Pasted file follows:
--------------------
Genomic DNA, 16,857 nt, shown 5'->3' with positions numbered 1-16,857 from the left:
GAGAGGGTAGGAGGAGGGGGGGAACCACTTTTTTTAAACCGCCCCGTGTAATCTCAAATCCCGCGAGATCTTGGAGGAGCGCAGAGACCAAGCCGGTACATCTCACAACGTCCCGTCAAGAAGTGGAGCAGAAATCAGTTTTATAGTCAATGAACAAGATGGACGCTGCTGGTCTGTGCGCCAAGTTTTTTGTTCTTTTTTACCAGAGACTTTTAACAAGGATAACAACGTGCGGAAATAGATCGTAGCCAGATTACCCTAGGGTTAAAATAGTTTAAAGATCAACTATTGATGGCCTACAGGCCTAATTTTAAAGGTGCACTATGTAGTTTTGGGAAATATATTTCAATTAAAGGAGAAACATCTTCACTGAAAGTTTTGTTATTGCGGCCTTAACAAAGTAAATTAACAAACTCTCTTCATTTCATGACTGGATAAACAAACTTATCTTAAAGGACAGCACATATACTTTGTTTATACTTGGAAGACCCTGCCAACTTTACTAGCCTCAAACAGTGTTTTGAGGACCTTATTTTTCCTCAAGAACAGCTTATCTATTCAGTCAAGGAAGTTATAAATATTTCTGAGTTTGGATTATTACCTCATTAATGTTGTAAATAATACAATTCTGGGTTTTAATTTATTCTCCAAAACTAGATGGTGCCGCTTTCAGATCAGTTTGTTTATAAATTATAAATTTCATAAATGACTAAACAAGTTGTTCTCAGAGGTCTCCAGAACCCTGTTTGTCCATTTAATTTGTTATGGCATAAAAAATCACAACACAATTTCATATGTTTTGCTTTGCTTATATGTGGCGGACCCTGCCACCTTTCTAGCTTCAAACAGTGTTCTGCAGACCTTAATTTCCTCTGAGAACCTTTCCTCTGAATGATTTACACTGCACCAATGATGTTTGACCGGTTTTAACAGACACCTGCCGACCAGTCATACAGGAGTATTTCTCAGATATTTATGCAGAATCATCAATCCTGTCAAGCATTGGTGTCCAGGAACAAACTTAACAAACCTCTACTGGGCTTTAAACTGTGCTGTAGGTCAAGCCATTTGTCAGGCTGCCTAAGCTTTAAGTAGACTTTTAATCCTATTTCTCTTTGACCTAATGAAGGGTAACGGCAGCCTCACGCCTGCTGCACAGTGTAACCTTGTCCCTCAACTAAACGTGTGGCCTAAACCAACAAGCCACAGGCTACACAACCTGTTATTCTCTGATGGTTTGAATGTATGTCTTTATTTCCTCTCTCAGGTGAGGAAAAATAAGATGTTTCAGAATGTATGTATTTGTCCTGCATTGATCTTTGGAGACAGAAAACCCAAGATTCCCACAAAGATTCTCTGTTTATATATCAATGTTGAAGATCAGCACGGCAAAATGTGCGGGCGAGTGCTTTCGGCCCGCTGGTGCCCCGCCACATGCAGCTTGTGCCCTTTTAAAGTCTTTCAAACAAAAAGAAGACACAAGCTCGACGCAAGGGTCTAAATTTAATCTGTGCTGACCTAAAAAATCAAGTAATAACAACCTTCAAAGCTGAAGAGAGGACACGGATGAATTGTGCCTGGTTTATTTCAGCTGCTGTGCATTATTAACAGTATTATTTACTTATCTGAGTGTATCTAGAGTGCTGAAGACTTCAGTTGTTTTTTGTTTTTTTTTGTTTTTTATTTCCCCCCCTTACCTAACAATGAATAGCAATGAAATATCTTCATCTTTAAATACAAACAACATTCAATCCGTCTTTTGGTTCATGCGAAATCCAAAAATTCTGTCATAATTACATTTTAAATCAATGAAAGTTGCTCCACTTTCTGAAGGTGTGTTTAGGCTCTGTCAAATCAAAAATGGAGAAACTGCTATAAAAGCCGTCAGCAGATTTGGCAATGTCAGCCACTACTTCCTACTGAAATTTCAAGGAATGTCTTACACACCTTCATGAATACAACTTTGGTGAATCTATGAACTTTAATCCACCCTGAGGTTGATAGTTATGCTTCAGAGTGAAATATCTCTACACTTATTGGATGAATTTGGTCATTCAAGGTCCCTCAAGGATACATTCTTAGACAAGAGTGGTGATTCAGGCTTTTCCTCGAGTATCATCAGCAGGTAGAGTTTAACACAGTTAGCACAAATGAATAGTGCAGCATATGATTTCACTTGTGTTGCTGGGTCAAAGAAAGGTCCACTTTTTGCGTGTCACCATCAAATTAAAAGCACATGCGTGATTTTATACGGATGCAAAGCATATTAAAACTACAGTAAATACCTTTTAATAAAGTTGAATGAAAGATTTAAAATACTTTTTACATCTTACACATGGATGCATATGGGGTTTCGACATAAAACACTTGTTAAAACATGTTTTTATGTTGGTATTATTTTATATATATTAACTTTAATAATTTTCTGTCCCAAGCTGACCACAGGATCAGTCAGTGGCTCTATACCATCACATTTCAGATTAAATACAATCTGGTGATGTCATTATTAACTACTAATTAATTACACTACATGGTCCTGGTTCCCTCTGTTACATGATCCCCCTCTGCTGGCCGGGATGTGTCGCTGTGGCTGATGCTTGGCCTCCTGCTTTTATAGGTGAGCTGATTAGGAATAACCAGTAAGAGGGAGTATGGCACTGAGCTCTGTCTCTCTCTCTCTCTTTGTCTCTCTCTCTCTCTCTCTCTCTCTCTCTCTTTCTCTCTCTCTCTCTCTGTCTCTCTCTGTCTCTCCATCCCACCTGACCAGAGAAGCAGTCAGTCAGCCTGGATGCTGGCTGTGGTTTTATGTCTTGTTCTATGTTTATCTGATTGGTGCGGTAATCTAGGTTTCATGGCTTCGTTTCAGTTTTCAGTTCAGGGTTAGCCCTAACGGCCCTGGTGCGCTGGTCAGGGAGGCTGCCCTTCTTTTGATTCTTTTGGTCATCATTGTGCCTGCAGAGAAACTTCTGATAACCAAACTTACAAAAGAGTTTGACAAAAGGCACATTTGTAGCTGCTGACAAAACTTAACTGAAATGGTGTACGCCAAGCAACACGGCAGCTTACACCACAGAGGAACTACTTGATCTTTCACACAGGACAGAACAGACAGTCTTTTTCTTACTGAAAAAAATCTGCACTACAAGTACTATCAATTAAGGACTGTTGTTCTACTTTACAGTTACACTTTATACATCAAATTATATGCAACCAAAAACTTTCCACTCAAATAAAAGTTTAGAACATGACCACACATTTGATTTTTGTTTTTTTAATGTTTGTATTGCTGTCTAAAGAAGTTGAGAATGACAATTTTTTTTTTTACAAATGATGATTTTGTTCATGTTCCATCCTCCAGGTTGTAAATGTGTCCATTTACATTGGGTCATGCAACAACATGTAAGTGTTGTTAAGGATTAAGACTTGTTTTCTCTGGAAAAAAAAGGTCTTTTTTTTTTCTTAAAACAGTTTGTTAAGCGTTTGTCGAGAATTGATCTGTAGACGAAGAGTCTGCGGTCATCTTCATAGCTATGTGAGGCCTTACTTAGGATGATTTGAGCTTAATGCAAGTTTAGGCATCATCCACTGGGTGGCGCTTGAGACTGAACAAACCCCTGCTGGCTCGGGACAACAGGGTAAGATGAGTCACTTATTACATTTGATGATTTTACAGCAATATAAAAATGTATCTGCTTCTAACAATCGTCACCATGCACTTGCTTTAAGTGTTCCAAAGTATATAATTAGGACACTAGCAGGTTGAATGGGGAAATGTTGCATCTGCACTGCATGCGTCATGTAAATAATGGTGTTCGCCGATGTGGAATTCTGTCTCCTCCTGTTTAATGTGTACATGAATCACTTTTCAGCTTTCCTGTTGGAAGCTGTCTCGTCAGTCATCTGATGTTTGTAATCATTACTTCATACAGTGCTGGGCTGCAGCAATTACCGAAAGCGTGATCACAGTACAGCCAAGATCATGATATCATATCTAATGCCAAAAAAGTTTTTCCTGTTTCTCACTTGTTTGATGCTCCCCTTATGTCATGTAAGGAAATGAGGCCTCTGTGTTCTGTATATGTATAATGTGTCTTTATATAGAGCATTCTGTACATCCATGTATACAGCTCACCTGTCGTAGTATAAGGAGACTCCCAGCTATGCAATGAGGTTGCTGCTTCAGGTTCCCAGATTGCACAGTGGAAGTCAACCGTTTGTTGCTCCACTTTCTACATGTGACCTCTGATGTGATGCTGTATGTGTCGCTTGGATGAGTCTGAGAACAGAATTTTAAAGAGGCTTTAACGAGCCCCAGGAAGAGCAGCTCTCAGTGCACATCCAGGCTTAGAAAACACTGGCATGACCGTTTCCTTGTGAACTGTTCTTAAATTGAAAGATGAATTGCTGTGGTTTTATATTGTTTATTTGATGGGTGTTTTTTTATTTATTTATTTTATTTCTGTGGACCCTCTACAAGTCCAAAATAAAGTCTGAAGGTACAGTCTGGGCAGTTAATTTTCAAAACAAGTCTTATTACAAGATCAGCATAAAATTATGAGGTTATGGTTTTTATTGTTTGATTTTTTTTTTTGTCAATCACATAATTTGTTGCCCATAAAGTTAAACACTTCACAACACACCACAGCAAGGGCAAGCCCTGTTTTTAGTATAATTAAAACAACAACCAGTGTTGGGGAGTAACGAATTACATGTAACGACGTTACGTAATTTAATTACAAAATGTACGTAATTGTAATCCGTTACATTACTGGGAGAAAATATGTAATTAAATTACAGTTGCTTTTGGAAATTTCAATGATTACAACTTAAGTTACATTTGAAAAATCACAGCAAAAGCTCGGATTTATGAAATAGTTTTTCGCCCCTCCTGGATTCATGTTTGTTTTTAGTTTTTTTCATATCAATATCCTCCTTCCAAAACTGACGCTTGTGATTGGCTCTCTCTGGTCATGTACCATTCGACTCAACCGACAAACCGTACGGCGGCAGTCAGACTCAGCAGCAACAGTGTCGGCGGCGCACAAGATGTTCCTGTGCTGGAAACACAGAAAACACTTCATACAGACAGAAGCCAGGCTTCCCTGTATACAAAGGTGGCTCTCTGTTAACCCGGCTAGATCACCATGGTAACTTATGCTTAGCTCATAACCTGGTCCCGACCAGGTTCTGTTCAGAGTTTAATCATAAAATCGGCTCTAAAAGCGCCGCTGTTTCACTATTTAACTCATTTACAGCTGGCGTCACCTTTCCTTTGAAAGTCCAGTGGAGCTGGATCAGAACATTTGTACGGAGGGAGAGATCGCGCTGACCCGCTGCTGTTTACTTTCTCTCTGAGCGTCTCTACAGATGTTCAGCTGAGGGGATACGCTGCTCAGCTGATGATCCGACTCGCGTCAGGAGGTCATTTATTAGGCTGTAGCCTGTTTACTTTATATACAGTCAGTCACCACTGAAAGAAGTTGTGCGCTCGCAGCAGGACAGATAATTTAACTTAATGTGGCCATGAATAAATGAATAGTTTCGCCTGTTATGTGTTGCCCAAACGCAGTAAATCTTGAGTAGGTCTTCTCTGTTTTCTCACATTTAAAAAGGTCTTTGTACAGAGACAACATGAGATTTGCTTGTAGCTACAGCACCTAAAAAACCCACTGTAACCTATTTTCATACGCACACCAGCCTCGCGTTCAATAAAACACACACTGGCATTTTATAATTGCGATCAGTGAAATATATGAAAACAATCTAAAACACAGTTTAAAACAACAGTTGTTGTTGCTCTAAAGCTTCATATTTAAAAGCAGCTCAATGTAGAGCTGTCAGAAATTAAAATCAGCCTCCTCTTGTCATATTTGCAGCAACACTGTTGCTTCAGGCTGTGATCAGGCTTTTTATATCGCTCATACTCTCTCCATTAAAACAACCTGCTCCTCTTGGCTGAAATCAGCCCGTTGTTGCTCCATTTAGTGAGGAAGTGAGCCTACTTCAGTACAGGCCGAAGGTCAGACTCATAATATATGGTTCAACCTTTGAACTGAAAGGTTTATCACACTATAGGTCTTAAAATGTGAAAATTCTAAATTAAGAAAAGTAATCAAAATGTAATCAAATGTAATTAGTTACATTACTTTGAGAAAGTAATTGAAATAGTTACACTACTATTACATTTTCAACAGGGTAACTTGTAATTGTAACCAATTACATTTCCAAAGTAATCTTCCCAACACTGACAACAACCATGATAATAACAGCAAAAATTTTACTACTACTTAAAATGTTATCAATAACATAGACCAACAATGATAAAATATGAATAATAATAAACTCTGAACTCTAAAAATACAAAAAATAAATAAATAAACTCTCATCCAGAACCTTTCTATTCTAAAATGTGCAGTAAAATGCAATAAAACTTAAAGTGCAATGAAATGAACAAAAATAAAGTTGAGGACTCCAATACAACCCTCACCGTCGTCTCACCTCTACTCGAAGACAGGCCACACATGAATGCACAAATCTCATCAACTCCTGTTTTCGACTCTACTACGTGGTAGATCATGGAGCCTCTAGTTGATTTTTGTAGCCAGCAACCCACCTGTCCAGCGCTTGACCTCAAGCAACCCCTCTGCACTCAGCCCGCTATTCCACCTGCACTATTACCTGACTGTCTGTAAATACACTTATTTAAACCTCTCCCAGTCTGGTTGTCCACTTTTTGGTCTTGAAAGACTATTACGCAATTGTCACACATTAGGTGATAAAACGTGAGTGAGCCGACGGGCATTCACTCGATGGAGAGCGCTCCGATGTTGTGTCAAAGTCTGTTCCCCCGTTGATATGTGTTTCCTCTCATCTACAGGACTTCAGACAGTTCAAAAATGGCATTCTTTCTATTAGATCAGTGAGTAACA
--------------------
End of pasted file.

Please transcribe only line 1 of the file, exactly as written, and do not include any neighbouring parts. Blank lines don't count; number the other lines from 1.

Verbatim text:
Genomic DNA, 16,857 nt, shown 5'->3' with positions numbered 1-16,857 from the left: